Outbound Train

(6 reviews) Write a Review
Adding to cart… The item has been added

Product Overview

In 1976, memories from a night near the railroad tracks sixteen years earlier haunt Barbara Parker. She wrestles with past demons every night, then wakes to the train’s five-thirty whistle. Exhausted and dreading the day, she keeps her hands busy working in Bryson City’s textile plant, known as the “blue jean plant,” all the while worrying about her teenage daughter, Carole Anne. The whistle of the train, the hum of those machines, and the struggle to survive drives Barbara. When an unexpected layoff creates a financial emergency, the desperate pressure of poverty is overwhelming.

Unbeknownst to Barbara, Carole Anne sneaks out at night to walk the tracks so she can work at Hubert’s Bar. She’s hoarding money with plans to drive her mother’s rusty, unused Oldsmobile out of Bryson City, and never return. She only needs one opportunity … if she can just find it.

When Carole Anne goes missing, Barbara finds herself at a crossroad—she must put aside old memories and past hurts to rely on a classmate for help finding her daughter. But this is the same man she blames for the incident years ago. Is she strong enough—or desperate enough—to do anything to keep her daughter safe?

In Outbound Train, the Parker women struggle to make frayed ends meet in a town where they never quite do … at least, not without expert weaving and a bit of brute force.



(6 reviews) Write a Review

6 Reviews Hide Reviews Show Reviews

  • 5
    Outbound Train by Renea Winchester

    Posted by Patricia Johnson on Apr 17th 2020

    As soon as Outbound Train by Renea Winchester arrived at my door, I began reading it and didn't put it down until it was finished. Being from a small textile town in North Carolina myself helped draw me into the lives of three generations of strong Parker women. Prejudice and self-blame showed up all through the book, yet strength of character of Carole Anne, Barbara and Granny Pearlene pulled them through. Just as the far-away whistle of the train and the rumble of the tracks gave warning of something coming, so did each page of this story. Yet hope prevailed at the end.

  • 5
    Real life

    Posted by Lisa on Apr 6th 2020

    Outbound Train grabs you from the beginning and never lets go. You feel the pain and fear of the characters and desperately want them to succeed. The author has truly captured a part of the hard life of many who lived in an Appalachian town.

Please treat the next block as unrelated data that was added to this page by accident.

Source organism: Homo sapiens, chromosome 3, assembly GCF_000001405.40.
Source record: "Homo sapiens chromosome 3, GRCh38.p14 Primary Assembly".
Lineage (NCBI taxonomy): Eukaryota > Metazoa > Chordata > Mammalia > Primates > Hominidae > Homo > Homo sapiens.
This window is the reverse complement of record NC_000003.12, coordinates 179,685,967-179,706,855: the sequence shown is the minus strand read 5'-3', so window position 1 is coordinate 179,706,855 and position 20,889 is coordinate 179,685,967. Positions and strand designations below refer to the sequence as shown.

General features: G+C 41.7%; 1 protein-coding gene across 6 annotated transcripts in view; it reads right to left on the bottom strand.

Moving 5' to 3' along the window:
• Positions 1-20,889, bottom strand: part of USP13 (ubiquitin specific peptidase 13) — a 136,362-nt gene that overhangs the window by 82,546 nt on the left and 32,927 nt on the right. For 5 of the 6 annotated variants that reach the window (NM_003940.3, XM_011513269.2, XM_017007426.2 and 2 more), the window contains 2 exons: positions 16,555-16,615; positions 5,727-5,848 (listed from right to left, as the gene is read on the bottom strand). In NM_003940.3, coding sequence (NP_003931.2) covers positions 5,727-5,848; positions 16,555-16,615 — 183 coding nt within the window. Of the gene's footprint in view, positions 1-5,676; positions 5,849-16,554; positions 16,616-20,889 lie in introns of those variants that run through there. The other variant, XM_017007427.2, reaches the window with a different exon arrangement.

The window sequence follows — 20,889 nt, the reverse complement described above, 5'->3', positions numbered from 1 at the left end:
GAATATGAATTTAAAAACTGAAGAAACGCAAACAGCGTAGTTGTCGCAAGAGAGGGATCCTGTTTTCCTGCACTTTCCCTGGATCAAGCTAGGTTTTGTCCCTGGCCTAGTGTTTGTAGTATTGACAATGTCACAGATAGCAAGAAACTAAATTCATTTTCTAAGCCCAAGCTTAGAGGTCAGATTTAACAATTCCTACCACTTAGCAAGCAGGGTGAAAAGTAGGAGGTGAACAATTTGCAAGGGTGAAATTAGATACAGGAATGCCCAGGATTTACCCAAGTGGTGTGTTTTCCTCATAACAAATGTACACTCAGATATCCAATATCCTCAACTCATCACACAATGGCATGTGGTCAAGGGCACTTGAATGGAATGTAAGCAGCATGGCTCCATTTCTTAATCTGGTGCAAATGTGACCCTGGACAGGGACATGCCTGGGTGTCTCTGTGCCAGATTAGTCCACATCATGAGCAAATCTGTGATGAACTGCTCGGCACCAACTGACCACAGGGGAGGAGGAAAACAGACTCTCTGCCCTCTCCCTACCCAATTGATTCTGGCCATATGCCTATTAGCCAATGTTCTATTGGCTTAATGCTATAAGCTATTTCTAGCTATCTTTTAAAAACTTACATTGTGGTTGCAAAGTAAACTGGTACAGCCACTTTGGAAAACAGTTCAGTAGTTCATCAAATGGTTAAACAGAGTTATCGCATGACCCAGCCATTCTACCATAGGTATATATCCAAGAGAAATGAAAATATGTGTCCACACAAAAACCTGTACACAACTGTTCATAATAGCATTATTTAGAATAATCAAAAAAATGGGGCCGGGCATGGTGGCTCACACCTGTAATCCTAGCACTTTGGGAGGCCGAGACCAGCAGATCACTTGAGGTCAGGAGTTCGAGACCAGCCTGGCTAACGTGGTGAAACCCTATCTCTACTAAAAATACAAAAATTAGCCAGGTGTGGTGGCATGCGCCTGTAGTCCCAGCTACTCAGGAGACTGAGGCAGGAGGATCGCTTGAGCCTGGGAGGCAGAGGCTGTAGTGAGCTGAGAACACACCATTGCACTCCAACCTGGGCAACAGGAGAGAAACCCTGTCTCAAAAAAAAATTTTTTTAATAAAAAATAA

• 5

    Posted by Roy on Feb 21st 2020

    The novel Outbound Train touches many of the components of the current topic of Adverse Childhood Experiences and the effort now by many in Bryson City to break the inter-generational cycle. If you consider yourself “the black sheep of the family” then reading this novel will show you a different perspective. It is hard to close the book once you start reading and growing up in Bryson City it was fun to review the mental snapshots my memory revealed from a different time. Roy Burnette Owner of WBHN Radio

  • 5
    Reviewing: Outbound Train

    Posted by Mandy Haynes: Song & Story Bookstore on Feb 8th 2020

    Renea Winchester wastes no time in taking you straight into young Barbara Parker's life. Right from the get go, you're invested and you know you're in for ride. When she introduces Carole Ann you already love her - Renea has seen to that. She set this novel up so the reader isn't sitting on the outside, passing judgment - the reader is there in Bryson City - waking up with the train's whistle to hustle to the factory to start another shift at the sewing machine. Shopping at Piggly Wiggly and walking to school with a dented Holly Hobby lunchbox, aware that you are treated differently solely because you live on the other side of the tracks. You are THERE. This novel, like life, is full of surprises, heart break, hope, and laughter. Renea reminds us that there are angels everywhere. By the time you've finished, you will know the characters for who they are, not where they're from. Hopefully you'll carry that with you.

  • 5
    Review of Outbound Train by Renea Winchester

    Posted by Tomi Wiley James on Feb 8th 2020

    It’s often difficult to capture the true Southern voice and culture, but Renea Winchester does so beautifully and without pretense. A natural storyteller, Winchester’s characters are layered and true, the small town of Bryson City, NC, coming to life in all its gritty, realistic charm - I could almost feel the train rumbling beneath me and could nearly hear the hum of sewing machines in Cleveland Manufacturing. Barbara and Carole Anne’s stories weave together like two creeks into one, but with very different destinations. If you want a true Appalachian voice, this book is for you

  • 5
    Outbound Train

    Posted by Angie Kinsey on Feb 5th 2020

    Renea Winchester weaves an authentic story of hard work, dedication, and family ties. Beckoning back to a time when seamstresses we're in high demand, the reader can smell the cotton, the oil from the sewing machines, and imagine the loose threads in their hair. Feeling like an outcast and scheming to escape her small town of Bryson City, the main character, Carol, tugs on loose threads from her mother's past. Will her mother remain stoic? Or will she speak her truth and set her daughter free?